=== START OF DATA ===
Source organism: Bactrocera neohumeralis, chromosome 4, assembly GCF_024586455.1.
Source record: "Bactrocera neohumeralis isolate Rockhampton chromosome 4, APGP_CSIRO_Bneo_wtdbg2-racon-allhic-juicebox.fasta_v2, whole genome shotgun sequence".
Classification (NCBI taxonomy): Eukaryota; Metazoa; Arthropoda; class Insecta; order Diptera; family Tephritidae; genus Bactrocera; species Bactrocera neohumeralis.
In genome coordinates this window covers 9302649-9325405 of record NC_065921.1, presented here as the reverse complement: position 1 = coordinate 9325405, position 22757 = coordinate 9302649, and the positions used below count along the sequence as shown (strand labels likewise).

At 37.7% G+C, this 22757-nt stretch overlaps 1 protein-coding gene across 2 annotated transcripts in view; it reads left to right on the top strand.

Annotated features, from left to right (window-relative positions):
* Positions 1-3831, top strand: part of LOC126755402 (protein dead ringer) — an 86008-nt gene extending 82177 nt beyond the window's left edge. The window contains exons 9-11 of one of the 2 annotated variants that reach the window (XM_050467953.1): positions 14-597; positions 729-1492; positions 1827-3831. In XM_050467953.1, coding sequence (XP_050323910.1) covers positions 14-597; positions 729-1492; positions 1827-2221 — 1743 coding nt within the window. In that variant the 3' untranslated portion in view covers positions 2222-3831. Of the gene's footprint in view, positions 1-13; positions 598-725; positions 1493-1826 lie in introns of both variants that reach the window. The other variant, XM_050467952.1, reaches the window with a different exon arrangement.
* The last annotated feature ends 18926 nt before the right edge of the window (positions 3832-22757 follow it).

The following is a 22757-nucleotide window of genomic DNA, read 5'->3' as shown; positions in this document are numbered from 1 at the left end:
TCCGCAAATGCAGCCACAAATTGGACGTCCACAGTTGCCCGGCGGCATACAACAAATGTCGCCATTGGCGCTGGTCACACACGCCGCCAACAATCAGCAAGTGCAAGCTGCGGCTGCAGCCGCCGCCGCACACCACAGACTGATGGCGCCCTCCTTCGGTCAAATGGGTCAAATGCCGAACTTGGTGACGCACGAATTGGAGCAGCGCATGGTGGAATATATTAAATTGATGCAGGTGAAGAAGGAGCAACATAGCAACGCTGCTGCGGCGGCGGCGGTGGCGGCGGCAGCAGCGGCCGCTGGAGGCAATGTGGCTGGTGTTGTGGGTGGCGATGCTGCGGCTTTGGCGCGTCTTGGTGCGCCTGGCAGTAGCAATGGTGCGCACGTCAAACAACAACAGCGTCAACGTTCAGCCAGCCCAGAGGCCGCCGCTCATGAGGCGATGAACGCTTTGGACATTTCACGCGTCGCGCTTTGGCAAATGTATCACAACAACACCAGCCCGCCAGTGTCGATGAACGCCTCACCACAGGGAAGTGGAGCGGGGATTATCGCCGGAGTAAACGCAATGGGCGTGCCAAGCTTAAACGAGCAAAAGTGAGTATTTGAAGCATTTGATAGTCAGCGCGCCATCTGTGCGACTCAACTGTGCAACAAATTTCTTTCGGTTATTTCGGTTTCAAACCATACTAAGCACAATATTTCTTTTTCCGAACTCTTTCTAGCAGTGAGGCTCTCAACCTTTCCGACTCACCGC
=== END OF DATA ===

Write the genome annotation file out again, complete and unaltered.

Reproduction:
Source organism: Bactrocera neohumeralis, chromosome 4, assembly GCF_024586455.1.
Source record: "Bactrocera neohumeralis isolate Rockhampton chromosome 4, APGP_CSIRO_Bneo_wtdbg2-racon-allhic-juicebox.fasta_v2, whole genome shotgun sequence".
Classification (NCBI taxonomy): Eukaryota; Metazoa; Arthropoda; class Insecta; order Diptera; family Tephritidae; genus Bactrocera; species Bactrocera neohumeralis.
In genome coordinates this window covers 9302649-9325405 of record NC_065921.1, presented here as the reverse complement: position 1 = coordinate 9325405, position 22757 = coordinate 9302649, and the positions used below count along the sequence as shown (strand labels likewise).

At 37.7% G+C, this 22757-nt stretch overlaps 1 protein-coding gene across 2 annotated transcripts in view; it reads left to right on the top strand.

Annotated features, from left to right (window-relative positions):
* Positions 1-3831, top strand: part of LOC126755402 (protein dead ringer) — an 86008-nt gene extending 82177 nt beyond the window's left edge. The window contains exons 9-11 of one of the 2 annotated variants that reach the window (XM_050467953.1): positions 14-597; positions 729-1492; positions 1827-3831. In XM_050467953.1, coding sequence (XP_050323910.1) covers positions 14-597; positions 729-1492; positions 1827-2221 — 1743 coding nt within the window. In that variant the 3' untranslated portion in view covers positions 2222-3831. Of the gene's footprint in view, positions 1-13; positions 598-725; positions 1493-1826 lie in introns of both variants that reach the window. The other variant, XM_050467952.1, reaches the window with a different exon arrangement.
* The last annotated feature ends 18926 nt before the right edge of the window (positions 3832-22757 follow it).

The following is a 22757-nucleotide window of genomic DNA, read 5'->3' as shown; positions in this document are numbered from 1 at the left end:
TCCGCAAATGCAGCCACAAATTGGACGTCCACAGTTGCCCGGCGGCATACAACAAATGTCGCCATTGGCGCTGGTCACACACGCCGCCAACAATCAGCAAGTGCAAGCTGCGGCTGCAGCCGCCGCCGCACACCACAGACTGATGGCGCCCTCCTTCGGTCAAATGGGTCAAATGCCGAACTTGGTGACGCACGAATTGGAGCAGCGCATGGTGGAATATATTAAATTGATGCAGGTGAAGAAGGAGCAACATAGCAACGCTGCTGCGGCGGCGGCGGTGGCGGCGGCAGCAGCGGCCGCTGGAGGCAATGTGGCTGGTGTTGTGGGTGGCGATGCTGCGGCTTTGGCGCGTCTTGGTGCGCCTGGCAGTAGCAATGGTGCGCACGTCAAACAACAACAGCGTCAACGTTCAGCCAGCCCAGAGGCCGCCGCTCATGAGGCGATGAACGCTTTGGACATTTCACGCGTCGCGCTTTGGCAAATGTATCACAACAACACCAGCCCGCCAGTGTCGATGAACGCCTCACCACAGGGAAGTGGAGCGGGGATTATCGCCGGAGTAAACGCAATGGGCGTGCCAAGCTTAAACGAGCAAAAGTGAGTATTTGAAGCATTTGATAGTCAGCGCGCCATCTGTGCGACTCAACTGTGCAACAAATTTCTTTCGGTTATTTCGGTTTCAAACCATACTAAGCACAATATTTCTTTTTCCGAACTCTTTCTAGCAGTGAGGCTCTCAACCTTTCCGACTCACCGC